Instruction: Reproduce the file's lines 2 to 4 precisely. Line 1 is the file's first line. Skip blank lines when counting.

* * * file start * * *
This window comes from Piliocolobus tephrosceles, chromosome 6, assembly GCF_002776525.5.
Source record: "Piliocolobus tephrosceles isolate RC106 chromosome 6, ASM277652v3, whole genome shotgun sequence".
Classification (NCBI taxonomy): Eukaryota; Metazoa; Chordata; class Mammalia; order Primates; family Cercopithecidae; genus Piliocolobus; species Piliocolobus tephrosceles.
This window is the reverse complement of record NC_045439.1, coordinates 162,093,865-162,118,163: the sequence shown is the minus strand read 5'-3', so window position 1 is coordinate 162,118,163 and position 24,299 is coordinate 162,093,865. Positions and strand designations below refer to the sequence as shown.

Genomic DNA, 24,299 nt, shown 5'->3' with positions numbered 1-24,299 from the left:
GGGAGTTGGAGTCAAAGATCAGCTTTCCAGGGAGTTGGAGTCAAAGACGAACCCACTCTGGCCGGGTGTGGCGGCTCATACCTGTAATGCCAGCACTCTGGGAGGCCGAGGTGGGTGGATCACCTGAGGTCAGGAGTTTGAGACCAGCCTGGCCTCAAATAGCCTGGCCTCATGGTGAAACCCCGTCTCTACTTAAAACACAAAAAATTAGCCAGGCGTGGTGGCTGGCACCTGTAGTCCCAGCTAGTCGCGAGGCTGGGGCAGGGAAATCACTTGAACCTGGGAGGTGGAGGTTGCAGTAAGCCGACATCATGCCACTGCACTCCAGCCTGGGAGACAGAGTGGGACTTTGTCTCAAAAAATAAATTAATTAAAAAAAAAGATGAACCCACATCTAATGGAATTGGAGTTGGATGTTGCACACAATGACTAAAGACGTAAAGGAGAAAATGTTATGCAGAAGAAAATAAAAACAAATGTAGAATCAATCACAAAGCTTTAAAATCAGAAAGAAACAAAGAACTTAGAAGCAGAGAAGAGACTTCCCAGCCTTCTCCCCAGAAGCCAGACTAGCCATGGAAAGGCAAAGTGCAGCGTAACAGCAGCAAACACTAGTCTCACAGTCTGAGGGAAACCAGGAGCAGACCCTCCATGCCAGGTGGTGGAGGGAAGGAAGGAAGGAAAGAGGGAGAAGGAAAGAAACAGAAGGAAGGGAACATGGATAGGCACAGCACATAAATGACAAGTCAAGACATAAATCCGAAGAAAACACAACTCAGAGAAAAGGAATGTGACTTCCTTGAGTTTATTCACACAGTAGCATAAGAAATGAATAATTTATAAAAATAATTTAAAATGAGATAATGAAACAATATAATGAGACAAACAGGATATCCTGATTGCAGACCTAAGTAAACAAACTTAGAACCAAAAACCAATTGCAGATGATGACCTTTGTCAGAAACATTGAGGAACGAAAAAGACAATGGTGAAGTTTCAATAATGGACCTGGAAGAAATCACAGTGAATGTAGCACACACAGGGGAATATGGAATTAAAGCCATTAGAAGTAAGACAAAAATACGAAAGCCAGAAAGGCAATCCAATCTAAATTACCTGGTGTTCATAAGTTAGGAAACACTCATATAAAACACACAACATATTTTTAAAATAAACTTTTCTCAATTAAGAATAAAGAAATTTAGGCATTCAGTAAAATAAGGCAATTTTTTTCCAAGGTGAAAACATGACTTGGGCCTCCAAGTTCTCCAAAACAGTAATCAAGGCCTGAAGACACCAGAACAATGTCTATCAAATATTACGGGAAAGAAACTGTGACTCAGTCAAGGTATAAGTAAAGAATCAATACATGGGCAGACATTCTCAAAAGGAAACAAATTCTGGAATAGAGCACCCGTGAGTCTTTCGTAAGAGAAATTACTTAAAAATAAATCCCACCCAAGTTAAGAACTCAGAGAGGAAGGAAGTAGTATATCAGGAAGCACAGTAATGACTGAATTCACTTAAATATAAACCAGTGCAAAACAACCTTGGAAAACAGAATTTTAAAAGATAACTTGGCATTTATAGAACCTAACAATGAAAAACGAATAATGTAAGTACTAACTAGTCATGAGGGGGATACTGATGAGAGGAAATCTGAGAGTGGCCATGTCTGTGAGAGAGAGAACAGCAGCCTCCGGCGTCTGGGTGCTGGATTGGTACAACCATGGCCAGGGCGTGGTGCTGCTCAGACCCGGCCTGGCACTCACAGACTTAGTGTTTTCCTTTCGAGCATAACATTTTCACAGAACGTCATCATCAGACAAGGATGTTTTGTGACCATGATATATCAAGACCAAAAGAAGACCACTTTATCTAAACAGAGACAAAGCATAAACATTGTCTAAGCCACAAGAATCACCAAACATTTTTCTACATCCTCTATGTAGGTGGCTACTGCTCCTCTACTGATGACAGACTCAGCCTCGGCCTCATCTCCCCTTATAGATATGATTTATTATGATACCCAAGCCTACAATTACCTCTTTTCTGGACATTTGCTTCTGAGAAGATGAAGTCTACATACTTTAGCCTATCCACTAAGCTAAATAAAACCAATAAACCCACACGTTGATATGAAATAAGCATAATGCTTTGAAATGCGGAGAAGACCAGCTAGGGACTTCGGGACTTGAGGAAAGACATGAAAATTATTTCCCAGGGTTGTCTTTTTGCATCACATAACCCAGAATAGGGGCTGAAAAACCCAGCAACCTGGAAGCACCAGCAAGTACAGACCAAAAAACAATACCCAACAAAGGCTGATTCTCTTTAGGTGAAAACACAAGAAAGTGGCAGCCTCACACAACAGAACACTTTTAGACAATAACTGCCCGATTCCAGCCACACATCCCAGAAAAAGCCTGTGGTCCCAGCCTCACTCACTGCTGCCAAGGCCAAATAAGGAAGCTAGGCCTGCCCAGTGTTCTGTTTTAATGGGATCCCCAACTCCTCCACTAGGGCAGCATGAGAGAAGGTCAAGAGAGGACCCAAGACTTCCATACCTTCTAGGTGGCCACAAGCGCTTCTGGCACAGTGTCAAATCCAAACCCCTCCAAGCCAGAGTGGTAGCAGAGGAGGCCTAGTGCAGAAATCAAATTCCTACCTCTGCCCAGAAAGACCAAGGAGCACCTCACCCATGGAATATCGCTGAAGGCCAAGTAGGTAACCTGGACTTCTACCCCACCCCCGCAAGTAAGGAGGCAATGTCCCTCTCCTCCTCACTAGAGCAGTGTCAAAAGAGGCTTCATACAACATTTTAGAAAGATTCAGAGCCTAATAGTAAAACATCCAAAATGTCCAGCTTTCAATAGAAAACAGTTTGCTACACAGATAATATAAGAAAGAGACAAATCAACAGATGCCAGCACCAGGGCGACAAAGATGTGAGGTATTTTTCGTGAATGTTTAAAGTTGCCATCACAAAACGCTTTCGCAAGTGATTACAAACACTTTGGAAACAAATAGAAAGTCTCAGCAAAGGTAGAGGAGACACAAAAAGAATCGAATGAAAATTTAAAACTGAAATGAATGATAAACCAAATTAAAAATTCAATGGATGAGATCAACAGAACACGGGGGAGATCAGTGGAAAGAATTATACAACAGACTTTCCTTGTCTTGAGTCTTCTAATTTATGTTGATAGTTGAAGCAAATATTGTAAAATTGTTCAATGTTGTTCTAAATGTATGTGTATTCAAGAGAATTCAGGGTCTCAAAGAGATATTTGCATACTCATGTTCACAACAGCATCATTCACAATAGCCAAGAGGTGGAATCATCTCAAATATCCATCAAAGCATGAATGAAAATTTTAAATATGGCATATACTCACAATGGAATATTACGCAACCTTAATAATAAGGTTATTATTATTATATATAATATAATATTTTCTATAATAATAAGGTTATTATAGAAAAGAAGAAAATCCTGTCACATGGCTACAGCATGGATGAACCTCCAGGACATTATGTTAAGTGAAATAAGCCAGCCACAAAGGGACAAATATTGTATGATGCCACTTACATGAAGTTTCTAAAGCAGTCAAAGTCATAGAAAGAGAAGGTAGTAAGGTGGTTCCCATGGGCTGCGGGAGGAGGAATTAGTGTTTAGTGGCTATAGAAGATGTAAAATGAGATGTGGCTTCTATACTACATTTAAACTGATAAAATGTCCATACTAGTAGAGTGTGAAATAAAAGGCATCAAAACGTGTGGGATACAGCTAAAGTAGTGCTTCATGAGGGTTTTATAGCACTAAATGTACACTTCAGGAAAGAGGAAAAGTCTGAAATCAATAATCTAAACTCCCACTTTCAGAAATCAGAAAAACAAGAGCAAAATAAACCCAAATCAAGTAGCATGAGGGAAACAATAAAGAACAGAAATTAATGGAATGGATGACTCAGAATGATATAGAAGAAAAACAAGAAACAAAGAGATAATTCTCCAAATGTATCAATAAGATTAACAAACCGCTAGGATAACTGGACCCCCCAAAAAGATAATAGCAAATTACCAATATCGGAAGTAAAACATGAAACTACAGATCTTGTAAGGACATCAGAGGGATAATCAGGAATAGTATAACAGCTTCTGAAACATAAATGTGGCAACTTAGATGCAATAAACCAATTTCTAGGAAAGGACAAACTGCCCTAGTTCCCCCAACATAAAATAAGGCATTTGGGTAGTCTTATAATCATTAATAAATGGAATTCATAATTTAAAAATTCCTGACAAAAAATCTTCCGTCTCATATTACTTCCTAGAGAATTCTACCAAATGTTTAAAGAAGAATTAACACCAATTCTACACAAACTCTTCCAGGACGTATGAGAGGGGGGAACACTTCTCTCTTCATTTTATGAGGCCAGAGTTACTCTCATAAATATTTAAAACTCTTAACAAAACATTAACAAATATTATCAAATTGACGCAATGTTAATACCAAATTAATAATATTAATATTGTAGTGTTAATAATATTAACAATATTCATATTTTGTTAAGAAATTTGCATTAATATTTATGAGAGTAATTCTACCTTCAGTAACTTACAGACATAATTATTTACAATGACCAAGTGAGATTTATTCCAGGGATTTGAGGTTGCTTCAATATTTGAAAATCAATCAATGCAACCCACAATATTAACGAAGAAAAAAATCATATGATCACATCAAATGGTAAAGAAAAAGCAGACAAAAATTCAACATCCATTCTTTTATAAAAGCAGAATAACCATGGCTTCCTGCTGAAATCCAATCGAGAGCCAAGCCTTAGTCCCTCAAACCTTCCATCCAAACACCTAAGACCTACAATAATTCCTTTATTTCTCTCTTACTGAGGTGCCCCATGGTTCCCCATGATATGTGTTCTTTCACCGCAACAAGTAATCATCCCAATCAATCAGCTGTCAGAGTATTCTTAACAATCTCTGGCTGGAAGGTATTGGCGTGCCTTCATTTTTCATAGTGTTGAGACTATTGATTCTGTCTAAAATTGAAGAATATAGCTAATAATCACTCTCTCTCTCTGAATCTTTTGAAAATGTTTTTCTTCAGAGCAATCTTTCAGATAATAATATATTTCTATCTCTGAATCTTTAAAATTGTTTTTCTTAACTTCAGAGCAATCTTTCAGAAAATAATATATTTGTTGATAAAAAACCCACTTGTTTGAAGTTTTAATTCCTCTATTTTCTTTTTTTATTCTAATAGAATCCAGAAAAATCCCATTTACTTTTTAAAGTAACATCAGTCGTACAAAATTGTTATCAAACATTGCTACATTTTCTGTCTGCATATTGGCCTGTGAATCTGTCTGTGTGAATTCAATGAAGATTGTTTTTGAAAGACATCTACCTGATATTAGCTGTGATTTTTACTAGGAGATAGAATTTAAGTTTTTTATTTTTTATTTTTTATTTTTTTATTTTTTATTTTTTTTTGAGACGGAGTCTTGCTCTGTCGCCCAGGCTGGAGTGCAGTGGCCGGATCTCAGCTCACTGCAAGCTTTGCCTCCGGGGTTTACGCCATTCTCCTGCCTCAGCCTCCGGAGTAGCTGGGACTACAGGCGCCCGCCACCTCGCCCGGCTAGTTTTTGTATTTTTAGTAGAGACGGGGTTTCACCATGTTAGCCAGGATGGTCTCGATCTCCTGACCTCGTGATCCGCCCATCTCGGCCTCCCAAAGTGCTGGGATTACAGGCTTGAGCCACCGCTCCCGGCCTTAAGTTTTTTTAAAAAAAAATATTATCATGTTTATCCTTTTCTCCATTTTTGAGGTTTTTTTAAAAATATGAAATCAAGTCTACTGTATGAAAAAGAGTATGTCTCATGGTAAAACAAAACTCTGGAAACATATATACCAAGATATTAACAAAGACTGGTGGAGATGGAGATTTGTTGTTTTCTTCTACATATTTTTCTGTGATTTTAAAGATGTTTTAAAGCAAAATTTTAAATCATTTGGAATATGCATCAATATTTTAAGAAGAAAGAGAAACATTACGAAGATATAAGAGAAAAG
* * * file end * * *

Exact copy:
Source record: "Piliocolobus tephrosceles isolate RC106 chromosome 6, ASM277652v3, whole genome shotgun sequence".
Classification (NCBI taxonomy): Eukaryota; Metazoa; Chordata; class Mammalia; order Primates; family Cercopithecidae; genus Piliocolobus; species Piliocolobus tephrosceles.
This window is the reverse complement of record NC_045439.1, coordinates 162,093,865-162,118,163: the sequence shown is the minus strand read 5'-3', so window position 1 is coordinate 162,118,163 and position 24,299 is coordinate 162,093,865. Positions and strand designations below refer to the sequence as shown.